If a student feels unable to attend an examination paper(s) due to religious observance, it is the student's responsibility to bring this to the college's attention at the earliest opportunity and in advance of the examination. The college should contact the Student Registry, identifying the exam paper(s) affected. Where possible, arrangements will be made for the student to sit the examination.

A calendar of religious and festival dates and relevant information can be found on the Human Resource Division's Faith and Belief in Practice web page. The EAMC takes seriously the requirements of UK Equality legislation and the University's policies in this area. The EAMC, in considering applications, is to balance the merits of the case with ensuring that no student gains an unfair advantage over others taking the same course.

Examples of examination arrangements include:

Additional Time

Candidates may be granted additional time if they have a short-term or long-term condition or disability which would prevent them from completing the examination in the specified time. For example, if candidates have ME or a diagnosed, specific learning difficulty they would normally qualify for extra time. The amount of time would depend on the nature and severity of the illness or disability. If extra writing time is granted, candidates would be expected to take those examinations in an approved venue. Candidates may apply for extra time needed for rest breaks (see Supervised Rest Breaks below).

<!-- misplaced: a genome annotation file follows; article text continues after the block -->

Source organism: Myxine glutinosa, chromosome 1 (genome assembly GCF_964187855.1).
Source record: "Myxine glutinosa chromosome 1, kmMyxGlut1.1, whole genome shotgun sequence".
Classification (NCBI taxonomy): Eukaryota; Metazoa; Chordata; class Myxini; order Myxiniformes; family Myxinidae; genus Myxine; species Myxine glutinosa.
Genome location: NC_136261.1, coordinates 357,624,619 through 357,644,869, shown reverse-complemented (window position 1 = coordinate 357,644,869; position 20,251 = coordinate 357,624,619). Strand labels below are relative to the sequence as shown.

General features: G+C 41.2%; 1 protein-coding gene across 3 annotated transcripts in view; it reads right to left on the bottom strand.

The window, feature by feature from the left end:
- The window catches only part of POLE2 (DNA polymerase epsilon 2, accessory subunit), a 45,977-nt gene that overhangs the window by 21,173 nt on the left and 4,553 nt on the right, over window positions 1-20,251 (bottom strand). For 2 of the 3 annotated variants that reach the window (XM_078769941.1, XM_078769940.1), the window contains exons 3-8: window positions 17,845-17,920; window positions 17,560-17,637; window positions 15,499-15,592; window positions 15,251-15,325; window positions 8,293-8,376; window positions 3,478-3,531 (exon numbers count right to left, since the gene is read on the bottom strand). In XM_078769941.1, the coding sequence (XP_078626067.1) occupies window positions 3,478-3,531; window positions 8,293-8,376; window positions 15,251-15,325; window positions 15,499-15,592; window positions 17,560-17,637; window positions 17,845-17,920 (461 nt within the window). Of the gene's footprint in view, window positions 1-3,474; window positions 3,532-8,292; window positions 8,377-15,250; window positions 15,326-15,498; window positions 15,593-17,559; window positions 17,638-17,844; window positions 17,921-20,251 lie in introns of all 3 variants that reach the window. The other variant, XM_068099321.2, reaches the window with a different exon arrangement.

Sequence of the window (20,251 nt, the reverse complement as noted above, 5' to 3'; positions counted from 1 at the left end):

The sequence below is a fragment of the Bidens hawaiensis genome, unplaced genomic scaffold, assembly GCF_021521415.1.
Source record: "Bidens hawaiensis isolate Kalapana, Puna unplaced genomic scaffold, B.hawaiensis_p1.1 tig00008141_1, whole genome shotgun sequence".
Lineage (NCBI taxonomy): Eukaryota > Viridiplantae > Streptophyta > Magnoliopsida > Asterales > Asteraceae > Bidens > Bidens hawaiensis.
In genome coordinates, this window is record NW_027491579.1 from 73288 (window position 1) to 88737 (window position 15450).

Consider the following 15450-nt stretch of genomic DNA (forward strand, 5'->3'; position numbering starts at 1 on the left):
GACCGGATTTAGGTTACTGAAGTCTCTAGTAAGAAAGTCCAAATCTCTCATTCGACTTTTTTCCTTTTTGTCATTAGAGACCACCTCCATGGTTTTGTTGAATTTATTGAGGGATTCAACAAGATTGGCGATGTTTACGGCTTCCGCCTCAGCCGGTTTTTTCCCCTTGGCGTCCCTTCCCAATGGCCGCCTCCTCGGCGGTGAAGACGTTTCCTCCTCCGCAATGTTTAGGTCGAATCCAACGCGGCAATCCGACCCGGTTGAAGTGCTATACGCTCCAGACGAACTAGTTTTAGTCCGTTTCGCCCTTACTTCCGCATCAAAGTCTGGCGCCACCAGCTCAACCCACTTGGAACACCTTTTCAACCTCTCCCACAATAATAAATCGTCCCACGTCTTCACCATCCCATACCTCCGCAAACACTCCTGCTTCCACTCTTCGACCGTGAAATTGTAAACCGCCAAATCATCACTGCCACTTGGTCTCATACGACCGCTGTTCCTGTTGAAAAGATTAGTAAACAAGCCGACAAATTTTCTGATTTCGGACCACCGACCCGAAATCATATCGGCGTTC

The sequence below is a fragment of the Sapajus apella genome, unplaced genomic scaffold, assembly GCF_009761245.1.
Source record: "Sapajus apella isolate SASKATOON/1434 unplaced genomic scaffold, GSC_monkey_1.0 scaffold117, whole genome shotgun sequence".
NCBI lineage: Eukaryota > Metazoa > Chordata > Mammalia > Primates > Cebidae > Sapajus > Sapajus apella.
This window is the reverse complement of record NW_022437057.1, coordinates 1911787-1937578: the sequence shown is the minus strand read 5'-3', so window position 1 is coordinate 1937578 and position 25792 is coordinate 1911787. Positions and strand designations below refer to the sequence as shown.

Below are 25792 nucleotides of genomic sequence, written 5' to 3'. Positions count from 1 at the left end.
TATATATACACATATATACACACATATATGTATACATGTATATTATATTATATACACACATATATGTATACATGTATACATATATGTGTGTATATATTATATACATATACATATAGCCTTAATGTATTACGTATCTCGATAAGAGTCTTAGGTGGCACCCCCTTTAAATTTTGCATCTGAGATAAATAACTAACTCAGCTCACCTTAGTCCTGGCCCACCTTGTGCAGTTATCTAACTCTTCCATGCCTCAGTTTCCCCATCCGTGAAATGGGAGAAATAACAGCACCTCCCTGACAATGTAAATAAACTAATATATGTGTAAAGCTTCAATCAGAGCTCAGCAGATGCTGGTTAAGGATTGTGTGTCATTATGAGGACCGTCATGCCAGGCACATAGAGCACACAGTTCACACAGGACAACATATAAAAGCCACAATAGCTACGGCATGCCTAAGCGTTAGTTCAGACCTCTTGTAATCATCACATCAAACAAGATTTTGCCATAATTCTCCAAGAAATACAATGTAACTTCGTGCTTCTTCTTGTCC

Additional time for writing up course work, dissertations and theses

Candidates may apply to defer submission dates for medical reasons or other very good reasons. Please see here for further information.


Food and Drink

Candidates may be permitted to bring food and drink into the examination room if they have a medical condition that requires them to consume food or drink at regular intervals.


Supervised Rest Breaks

If candidates experience excessive fatigue or pain as a consequence of a medical condition or disability they may be granted supervised rest breaks. Rest breaks may also be granted to prevent candidates from becoming excessively tired as a consequence of additional time. If extra time is needed for rest breaks then candidates are expected to take examinations in an approved venue.


Alternative Formats

If candidates are visually impaired, question papers may be enlarged or produced in an alternative format such as Braille. Candidates may also wish to consider using a low vision aid; further details about this are available from the Disability Resource Centre.


Alternative Location

If a candidate's mobility is restricted and they are unable, or would find it difficult, to gain access to the examination room, they would normally be permitted to sit examinations in an alternative approved venue. Similarly, if candidates experience anxiety and anticipate finding the examination too stressful they may be granted permission to sit examinations at an alternative approved venue.


Amanuensis (dictation)

If Candidates are unable to write because of a temporary or permanent disability or injury they can sit their examination by dictating to an amanuensis. The College is responsible for appointing the person who will conduct the amanuensis. Candidates are not permitted to use a friend or any individual with whom they have close personal or academic relationship.

Effective dictation requires a certain level of skill and it is recommended that candidates practice with the person prior to their first examination. Where an amanuensis is not appropriate, candidates may apply to use a word-processor. Candidates are encouraged to contact their Tutor as early as possible to help identify the most appropriate arrangements.